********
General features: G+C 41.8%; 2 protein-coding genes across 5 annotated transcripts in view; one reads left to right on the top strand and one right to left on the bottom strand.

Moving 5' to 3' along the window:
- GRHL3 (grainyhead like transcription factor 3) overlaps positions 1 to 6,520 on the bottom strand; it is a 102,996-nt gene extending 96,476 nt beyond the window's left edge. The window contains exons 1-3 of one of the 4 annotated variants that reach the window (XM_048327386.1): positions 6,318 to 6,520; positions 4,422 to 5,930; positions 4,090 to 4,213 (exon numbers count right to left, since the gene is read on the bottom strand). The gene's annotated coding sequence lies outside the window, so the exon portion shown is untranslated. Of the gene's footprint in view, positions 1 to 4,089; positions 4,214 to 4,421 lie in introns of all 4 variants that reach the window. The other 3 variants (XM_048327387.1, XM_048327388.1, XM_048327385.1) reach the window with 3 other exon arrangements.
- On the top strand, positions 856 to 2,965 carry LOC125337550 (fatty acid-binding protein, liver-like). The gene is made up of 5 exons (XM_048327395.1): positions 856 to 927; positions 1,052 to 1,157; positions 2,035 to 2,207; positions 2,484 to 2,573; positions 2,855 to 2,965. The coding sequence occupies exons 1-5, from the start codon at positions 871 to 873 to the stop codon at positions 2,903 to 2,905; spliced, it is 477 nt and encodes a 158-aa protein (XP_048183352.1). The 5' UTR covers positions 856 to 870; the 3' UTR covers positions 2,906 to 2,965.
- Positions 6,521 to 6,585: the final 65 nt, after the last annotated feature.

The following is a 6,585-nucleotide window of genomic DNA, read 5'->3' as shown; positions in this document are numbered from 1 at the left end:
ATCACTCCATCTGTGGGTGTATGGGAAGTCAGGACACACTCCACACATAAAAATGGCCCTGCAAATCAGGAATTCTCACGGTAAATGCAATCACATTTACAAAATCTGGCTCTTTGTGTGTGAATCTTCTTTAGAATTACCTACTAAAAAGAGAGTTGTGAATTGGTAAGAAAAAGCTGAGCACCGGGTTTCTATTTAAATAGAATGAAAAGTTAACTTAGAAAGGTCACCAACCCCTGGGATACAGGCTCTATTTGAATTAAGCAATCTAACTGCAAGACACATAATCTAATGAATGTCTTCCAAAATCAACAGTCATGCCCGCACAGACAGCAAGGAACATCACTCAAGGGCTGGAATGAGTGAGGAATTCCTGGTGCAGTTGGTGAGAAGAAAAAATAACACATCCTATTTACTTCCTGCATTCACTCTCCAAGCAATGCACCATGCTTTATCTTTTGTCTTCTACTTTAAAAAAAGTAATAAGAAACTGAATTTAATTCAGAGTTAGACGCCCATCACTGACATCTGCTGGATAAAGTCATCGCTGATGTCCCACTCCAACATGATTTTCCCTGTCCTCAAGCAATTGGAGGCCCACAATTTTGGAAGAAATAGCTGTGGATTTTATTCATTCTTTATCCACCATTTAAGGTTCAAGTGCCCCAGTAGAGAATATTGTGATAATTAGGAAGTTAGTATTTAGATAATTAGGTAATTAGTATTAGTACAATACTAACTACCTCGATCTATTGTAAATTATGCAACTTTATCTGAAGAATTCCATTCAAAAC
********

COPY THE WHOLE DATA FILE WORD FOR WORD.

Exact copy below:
General features: G+C 41.8%; 2 protein-coding genes across 5 annotated transcripts in view; one reads left to right on the top strand and one right to left on the bottom strand.

Moving 5' to 3' along the window:
- GRHL3 (grainyhead like transcription factor 3) overlaps positions 1 to 6,520 on the bottom strand; it is a 102,996-nt gene extending 96,476 nt beyond the window's left edge. The window contains exons 1-3 of one of the 4 annotated variants that reach the window (XM_048327386.1): positions 6,318 to 6,520; positions 4,422 to 5,930; positions 4,090 to 4,213 (exon numbers count right to left, since the gene is read on the bottom strand). The gene's annotated coding sequence lies outside the window, so the exon portion shown is untranslated. Of the gene's footprint in view, positions 1 to 4,089; positions 4,214 to 4,421 lie in introns of all 4 variants that reach the window. The other 3 variants (XM_048327387.1, XM_048327388.1, XM_048327385.1) reach the window with 3 other exon arrangements.
- On the top strand, positions 856 to 2,965 carry LOC125337550 (fatty acid-binding protein, liver-like). The gene is made up of 5 exons (XM_048327395.1): positions 856 to 927; positions 1,052 to 1,157; positions 2,035 to 2,207; positions 2,484 to 2,573; positions 2,855 to 2,965. The coding sequence occupies exons 1-5, from the start codon at positions 871 to 873 to the stop codon at positions 2,903 to 2,905; spliced, it is 477 nt and encodes a 158-aa protein (XP_048183352.1). The 5' UTR covers positions 856 to 870; the 3' UTR covers positions 2,906 to 2,965.
- Positions 6,521 to 6,585: the final 65 nt, after the last annotated feature.

The following is a 6,585-nucleotide window of genomic DNA, read 5'->3' as shown; positions in this document are numbered from 1 at the left end:
ATCACTCCATCTGTGGGTGTATGGGAAGTCAGGACACACTCCACACATAAAAATGGCCCTGCAAATCAGGAATTCTCACGGTAAATGCAATCACATTTACAAAATCTGGCTCTTTGTGTGTGAATCTTCTTTAGAATTACCTACTAAAAAGAGAGTTGTGAATTGGTAAGAAAAAGCTGAGCACCGGGTTTCTATTTAAATAGAATGAAAAGTTAACTTAGAAAGGTCACCAACCCCTGGGATACAGGCTCTATTTGAATTAAGCAATCTAACTGCAAGACACATAATCTAATGAATGTCTTCCAAAATCAACAGTCATGCCCGCACAGACAGCAAGGAACATCACTCAAGGGCTGGAATGAGTGAGGAATTCCTGGTGCAGTTGGTGAGAAGAAAAAATAACACATCCTATTTACTTCCTGCATTCACTCTCCAAGCAATGCACCATGCTTTATCTTTTGTCTTCTACTTTAAAAAAAGTAATAAGAAACTGAATTTAATTCAGAGTTAGACGCCCATCACTGACATCTGCTGGATAAAGTCATCGCTGATGTCCCACTCCAACATGATTTTCCCTGTCCTCAAGCAATTGGAGGCCCACAATTTTGGAAGAAATAGCTGTGGATTTTATTCATTCTTTATCCACCATTTAAGGTTCAAGTGCCCCAGTAGAGAATATTGTGATAATTAGGAAGTTAGTATTTAGATAATTAGGTAATTAGTATTAGTACAATACTAACTACCTCGATCTATTGTAAATTATGCAACTTTATCTGAAGAATTCCATTCAAAAC